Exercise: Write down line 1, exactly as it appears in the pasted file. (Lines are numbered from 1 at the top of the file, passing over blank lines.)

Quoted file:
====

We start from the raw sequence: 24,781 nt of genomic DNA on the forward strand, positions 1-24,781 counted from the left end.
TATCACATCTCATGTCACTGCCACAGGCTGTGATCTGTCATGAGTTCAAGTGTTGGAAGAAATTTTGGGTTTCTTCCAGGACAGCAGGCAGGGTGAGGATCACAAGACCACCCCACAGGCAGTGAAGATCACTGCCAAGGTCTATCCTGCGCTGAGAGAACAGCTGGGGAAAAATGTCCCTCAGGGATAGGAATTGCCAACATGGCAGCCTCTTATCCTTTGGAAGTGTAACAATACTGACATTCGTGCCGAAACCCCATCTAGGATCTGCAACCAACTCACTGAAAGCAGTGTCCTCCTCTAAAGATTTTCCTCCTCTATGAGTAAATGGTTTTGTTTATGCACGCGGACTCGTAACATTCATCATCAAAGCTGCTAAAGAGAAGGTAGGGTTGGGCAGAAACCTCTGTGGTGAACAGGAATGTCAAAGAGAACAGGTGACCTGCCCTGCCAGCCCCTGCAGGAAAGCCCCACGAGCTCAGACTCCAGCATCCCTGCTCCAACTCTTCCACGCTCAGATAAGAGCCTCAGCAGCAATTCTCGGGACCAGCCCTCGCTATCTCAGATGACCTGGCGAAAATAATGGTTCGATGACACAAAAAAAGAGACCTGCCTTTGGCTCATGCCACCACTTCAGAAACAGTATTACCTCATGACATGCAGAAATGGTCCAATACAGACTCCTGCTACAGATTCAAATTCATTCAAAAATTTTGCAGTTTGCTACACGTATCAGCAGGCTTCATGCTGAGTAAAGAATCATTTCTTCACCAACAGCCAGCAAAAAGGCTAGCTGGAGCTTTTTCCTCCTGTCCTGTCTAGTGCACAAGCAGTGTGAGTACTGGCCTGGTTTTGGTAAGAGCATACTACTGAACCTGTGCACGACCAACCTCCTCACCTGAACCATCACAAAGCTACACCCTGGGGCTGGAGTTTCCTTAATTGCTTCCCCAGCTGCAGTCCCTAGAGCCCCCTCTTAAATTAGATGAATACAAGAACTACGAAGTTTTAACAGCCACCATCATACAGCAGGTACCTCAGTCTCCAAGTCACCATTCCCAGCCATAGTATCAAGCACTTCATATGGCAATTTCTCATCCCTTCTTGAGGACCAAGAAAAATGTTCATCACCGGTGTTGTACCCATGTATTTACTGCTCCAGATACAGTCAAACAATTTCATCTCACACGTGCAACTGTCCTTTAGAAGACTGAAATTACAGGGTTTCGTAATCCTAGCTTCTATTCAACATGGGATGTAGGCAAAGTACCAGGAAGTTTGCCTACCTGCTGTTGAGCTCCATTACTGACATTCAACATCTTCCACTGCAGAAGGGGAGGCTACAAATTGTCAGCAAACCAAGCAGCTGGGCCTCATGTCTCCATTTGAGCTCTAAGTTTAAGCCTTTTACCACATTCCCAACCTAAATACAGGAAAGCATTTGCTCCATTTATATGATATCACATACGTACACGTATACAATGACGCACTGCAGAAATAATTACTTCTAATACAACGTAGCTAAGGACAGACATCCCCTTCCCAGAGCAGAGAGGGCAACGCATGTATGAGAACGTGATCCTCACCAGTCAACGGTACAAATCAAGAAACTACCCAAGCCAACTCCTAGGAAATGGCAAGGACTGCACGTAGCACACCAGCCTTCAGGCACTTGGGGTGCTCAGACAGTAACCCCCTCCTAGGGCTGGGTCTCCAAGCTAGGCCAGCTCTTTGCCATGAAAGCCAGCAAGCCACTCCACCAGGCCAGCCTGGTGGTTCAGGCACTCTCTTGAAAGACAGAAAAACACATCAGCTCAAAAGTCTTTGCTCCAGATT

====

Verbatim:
We start from the raw sequence: 24,781 nt of genomic DNA on the forward strand, positions 1-24,781 counted from the left end.